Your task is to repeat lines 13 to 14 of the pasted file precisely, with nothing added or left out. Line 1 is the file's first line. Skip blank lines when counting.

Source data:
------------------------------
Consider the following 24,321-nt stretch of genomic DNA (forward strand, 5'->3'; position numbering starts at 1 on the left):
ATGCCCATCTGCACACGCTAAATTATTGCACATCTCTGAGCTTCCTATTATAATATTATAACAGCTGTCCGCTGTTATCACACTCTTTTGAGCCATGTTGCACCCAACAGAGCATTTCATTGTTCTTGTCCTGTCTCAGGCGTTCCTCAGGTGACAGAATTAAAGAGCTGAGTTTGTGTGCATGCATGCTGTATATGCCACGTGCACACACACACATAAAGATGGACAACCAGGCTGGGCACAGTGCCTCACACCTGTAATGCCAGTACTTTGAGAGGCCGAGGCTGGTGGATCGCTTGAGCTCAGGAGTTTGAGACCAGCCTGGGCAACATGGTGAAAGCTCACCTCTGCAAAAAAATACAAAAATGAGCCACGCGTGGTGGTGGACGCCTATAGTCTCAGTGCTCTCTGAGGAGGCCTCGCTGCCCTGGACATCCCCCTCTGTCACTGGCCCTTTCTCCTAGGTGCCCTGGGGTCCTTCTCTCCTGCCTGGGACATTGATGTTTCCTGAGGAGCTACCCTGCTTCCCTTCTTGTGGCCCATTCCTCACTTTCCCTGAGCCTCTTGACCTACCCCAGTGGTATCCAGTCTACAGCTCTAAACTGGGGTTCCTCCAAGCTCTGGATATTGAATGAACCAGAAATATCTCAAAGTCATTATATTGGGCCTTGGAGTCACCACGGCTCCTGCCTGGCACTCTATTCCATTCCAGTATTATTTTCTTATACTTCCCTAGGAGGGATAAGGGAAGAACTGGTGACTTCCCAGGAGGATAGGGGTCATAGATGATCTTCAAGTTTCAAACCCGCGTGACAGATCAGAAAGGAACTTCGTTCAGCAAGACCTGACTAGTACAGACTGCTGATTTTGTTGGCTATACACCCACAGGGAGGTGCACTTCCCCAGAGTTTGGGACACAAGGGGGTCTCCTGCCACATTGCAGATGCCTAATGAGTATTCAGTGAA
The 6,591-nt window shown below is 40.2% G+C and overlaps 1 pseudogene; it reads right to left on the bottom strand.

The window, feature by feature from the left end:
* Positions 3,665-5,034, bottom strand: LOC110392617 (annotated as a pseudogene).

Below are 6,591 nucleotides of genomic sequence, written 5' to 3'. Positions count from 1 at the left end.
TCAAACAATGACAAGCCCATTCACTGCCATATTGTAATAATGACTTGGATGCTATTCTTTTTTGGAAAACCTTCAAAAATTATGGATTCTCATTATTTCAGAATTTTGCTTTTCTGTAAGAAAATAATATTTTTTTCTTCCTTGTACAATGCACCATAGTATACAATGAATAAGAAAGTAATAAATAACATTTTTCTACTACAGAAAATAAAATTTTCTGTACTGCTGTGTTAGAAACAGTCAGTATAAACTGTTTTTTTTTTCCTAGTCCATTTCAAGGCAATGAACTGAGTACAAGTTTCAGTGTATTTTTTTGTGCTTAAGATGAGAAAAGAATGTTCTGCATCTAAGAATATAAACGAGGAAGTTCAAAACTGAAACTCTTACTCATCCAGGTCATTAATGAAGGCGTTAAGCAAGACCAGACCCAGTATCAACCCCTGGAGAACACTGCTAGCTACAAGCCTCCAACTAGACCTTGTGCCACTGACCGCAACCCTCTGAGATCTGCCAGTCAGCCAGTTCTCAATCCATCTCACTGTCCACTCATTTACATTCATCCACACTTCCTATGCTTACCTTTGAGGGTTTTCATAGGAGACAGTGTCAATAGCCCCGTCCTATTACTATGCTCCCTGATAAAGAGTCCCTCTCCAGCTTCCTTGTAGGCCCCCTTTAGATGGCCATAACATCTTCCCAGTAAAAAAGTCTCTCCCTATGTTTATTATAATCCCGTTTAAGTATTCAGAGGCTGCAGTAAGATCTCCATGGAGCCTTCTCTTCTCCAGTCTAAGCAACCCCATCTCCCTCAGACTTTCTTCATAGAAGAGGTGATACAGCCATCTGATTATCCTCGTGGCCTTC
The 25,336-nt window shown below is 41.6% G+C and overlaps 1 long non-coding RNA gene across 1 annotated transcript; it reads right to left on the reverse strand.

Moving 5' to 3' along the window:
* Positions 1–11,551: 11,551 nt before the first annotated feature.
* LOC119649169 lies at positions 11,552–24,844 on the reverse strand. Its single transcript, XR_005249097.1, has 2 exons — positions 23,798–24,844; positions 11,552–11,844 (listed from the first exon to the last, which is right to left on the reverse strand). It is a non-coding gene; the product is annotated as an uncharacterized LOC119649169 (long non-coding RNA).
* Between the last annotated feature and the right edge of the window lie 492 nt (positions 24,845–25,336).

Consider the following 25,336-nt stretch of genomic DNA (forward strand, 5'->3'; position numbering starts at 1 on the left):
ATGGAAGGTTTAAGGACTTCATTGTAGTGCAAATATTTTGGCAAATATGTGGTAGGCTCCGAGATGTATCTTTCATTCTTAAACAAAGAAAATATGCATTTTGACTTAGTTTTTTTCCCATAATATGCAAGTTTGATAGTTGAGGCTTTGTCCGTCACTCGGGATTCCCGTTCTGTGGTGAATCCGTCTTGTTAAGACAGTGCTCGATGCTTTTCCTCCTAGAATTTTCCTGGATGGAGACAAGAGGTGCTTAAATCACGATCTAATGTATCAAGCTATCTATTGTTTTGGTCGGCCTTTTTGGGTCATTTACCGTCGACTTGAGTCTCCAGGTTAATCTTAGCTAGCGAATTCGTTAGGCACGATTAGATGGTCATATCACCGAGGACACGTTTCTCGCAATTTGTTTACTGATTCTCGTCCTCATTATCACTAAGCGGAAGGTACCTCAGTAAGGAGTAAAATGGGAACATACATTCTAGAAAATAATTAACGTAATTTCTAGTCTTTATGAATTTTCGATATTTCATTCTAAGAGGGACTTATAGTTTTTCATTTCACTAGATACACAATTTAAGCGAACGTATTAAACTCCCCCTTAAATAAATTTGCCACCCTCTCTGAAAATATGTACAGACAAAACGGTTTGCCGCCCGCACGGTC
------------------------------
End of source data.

Consider the following 25,336-nt stretch of genomic DNA (forward strand, 5'->3'; position numbering starts at 1 on the left):
ATGGAAGGTTTAAGGACTTCATTGTAGTGCAAATATTTTGGCAAATATGTGGTAGGCTCCGAGATGTATCTTTCATTCTTAAACAAAGAAAATATGCATTTTGACTTAGTTTTTTTCCCATAATATGCAAGTTTGATAGTTGAGGCTTTGTCCGTCACTCGGGATTCCCGTTCTGTGGTGAATCCGTCTTGTTAAGACAGTGCTCGATGCTTTTCCTCCTAGAATTTTCCTGGATGGAGACAAGAGGTGCTTAAATCACGATCTAATGTATCAAGCTATCTATTGTTTTGGTCGGCCTTTTTGGGTCATTTACCGTCGACTTGAGTCTCCAGGTTAATCTTAGCTAGCGAATTCGTTAGGCACGATTAGATGGTCATATCACCGAGGACACGTTTCTCGCAATTTGTTTACTGATTCTCGTCCTCATTATCACTAAGCGGAAGGTACCTCAGTAAGGAGTAAAATGGGAACATACATTCTAGAAAATAATTAACGTAATTTCTAGTCTTTATGAATTTTCGATATTTCATTCTAAGAGGGACTTATAGTTTTTCATTTCACTAGATACACAATTTAAGCGAACGTATTAAACTCCCCCTTAAATAAATTTGCCACCCTCTCTGAAAATATGTACAGACAAAACGGTTTGCCGCCCGCACGGTC